Going against the grain, have you ever thought about the benefits of not having children? Here are a few reasons how this choice might benefit you and your lifestyle. (And on the flip side, check out some benefits of having bambinos right here.)
Maternity leave for a new parent averages usually up to 12 weeks after giving birth, leaving time for bonding with your child, getting adapted to a new role as a mother and time to heal physically (and maybe emotionally) after the process of childbirth. As those weeks wind down, you may find yourself unprepared to pick up where you left off at work.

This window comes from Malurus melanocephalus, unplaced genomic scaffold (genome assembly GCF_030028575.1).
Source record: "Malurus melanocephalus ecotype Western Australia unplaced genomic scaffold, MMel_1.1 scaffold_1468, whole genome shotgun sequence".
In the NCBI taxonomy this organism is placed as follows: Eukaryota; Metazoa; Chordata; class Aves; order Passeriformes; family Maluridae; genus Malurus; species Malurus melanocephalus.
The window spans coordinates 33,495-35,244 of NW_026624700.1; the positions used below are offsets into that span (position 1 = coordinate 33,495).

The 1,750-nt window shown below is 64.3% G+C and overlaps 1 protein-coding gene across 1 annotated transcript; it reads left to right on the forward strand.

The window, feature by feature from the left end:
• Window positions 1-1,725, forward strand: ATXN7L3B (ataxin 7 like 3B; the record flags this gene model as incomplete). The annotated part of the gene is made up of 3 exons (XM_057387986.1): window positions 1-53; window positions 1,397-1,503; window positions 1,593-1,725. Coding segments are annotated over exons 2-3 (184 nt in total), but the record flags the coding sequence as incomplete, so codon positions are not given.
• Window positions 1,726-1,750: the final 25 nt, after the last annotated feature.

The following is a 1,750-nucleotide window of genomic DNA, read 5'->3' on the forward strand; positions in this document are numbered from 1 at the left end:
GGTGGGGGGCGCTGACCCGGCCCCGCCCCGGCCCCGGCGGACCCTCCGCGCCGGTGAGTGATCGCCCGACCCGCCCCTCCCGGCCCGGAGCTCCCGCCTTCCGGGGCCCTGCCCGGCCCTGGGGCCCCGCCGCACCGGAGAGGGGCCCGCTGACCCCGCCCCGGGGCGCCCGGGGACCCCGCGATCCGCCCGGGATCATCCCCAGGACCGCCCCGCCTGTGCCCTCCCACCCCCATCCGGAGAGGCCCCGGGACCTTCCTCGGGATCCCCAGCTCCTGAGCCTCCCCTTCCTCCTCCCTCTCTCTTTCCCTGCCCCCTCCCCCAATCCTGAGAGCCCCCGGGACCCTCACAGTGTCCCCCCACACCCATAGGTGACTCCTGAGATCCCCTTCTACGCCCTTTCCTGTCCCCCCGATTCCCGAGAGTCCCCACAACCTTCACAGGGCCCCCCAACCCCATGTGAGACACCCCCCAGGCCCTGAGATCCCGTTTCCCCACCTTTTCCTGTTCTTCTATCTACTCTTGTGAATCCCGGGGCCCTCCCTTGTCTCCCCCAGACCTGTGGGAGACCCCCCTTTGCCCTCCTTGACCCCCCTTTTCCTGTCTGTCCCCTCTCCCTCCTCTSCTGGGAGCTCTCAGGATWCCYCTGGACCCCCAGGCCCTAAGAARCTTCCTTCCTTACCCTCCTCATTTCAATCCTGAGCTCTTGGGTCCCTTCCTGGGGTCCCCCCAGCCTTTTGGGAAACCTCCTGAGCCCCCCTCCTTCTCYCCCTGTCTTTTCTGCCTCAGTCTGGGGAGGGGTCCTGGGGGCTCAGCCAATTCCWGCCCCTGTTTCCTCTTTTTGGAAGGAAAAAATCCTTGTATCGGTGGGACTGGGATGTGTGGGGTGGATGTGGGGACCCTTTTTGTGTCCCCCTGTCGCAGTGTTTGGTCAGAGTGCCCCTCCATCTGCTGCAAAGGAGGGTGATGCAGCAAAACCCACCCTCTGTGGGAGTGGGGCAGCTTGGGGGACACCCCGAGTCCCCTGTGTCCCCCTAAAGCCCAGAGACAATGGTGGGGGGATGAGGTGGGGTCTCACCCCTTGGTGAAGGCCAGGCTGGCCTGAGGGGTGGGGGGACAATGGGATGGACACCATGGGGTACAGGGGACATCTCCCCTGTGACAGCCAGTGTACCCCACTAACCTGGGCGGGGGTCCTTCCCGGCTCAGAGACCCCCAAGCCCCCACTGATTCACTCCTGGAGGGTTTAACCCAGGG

Use these ten tips to help you get back on the bandwagon at work post-baby without all the strain, stress, and shock of leaving your newborn.
The Drama You Want, is the Drama You Won’t Get! How To Handle The Negative Reaction Negative People Want To Get Out Of You